Pick-and-pay cable packages: What you need to know

TORONTO -- Canadians now have the choice to pay no more than $25 a month for basic cable as the deadline for the CRTC-mandated so-called skinny cable and satellite packages dawned Tuesday.

See Full Article

The new regulations came after the federal regulator's Let's Talk TV campaign, launched in 2013, found Canadians wanted more choice and affordability from their cable providers.

Here's what you need to know about the so-called skinny basic TV packages:

What's a basic cable package?

Basic cable packages must include at least 10 local and regional TV channels, public interest channels (like the Aboriginal Peoples Television Network), educational programming, community channels and legislative channels where available.

Is that all that's included?

That's the bare minimum for skinny cable packages. They may also include local AM and FM radio stations, up to 10 non-local TV stations and another province or territory's educational programming if there's no local alternative.

Some U.S. networks may also be included.

Shaw, Rogers, VMedia and Cogeco offer some U.S. channels in their basic packages, according to their online offerings, while Bell, Telus, Videotron and Sasktel do not.

What if I want other channels?

Customers can also choose to pay extra and add on supplementary channels to their basic cable packages through either individual, a-la-carte channel selections or small, pre-packaged bundles of up to 10 channels.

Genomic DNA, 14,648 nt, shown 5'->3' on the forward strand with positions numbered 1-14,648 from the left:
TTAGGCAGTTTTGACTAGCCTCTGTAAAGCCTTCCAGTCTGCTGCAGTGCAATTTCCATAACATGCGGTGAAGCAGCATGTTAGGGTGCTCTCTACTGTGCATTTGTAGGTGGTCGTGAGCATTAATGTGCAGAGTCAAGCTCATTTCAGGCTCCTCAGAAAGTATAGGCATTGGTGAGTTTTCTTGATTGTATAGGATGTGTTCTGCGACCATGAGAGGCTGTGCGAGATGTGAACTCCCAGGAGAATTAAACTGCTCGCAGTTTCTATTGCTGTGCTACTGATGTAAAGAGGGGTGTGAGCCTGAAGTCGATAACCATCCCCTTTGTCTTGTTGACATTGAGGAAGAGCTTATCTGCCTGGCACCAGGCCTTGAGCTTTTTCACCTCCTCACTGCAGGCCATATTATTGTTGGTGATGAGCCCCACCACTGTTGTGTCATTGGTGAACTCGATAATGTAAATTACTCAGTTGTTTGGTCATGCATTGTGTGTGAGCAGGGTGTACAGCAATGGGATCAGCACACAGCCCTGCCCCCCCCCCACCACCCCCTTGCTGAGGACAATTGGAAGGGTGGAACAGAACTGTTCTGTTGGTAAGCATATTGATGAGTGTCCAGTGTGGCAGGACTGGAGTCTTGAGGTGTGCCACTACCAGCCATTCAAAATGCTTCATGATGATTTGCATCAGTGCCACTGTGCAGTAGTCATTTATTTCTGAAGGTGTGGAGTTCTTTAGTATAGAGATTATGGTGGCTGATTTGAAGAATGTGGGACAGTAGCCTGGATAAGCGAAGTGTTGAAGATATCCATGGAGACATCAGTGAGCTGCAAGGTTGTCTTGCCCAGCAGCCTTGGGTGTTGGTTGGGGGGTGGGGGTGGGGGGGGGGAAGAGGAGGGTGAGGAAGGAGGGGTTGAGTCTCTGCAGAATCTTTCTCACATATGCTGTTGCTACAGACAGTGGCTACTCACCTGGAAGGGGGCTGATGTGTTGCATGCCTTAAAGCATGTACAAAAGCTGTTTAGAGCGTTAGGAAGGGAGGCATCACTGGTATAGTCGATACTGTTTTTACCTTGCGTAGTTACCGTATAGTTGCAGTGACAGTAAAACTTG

The CRTC mandated all cable providers must offer one of those choices by March 1, and must offer both options to consumers by December.

Some companies are already offering both pick-and-pay individual channel and bundle choices.

Rogers customers, for example, can add premium channels to the $24.99 starter package or pay for theme packs ranging from $3 to $18.

So does it cost less than previous plans?

While the monthly cost of the skinny package is capped at $25 monthly, that doesn't include installation or equipment fees.

Bell's starter package, for example, costs $24.95 for basic channels.

But new customers selecting that plan must pay another $7 monthly for an HD receiver, or $15 monthly for an HD PVR rental, or $499 to purchase the unit. There's also a one-time installation fee of $49.95 for customers signing on for a two-year contract, or $199.95 for those without a contract.

If customers want any channels not included in the skinny package, they can pay between $4 and $7 a month per channel, or $37 for a selection of 10. Some other service providers offer individual and bundled channels for less.

Customers on Bell's starter plan cannot combine their services with any other offers, according to company's website.

That sounds like a lot of money. Are skinny packages really cheaper?

The Friends of Canadian Broadcasting, a group advocating for better TV programming, has warned many people will likely see their monthly bills get bigger under the pick-and-pay system.

However, last month, the CRTC chairman Jean-Pierre Blais warned the regulatory body will be on the lookout for anti-consumer behaviour.

The CRTC will not hesitate to act if it deems some TV providers are disregarding Canadians' wishes, the CRTC's decision or the spirit of the outcomes these companies were intended to achieve, he said in a speech in mid-February.

How do I make the switch?

TV viewers wanting to make the switch can visit the websites of cable providers to determine what packages, a-la-carte channel and bundle options most appeal to their needs.

The CRTC provides a list of service providers in various Canadian cities. (http://www.crtc.gc.ca/eng/comm/fourprov.htm)


Latest Economic News

  • Toys 'R' Us founder dies amid chain's U.S. collapse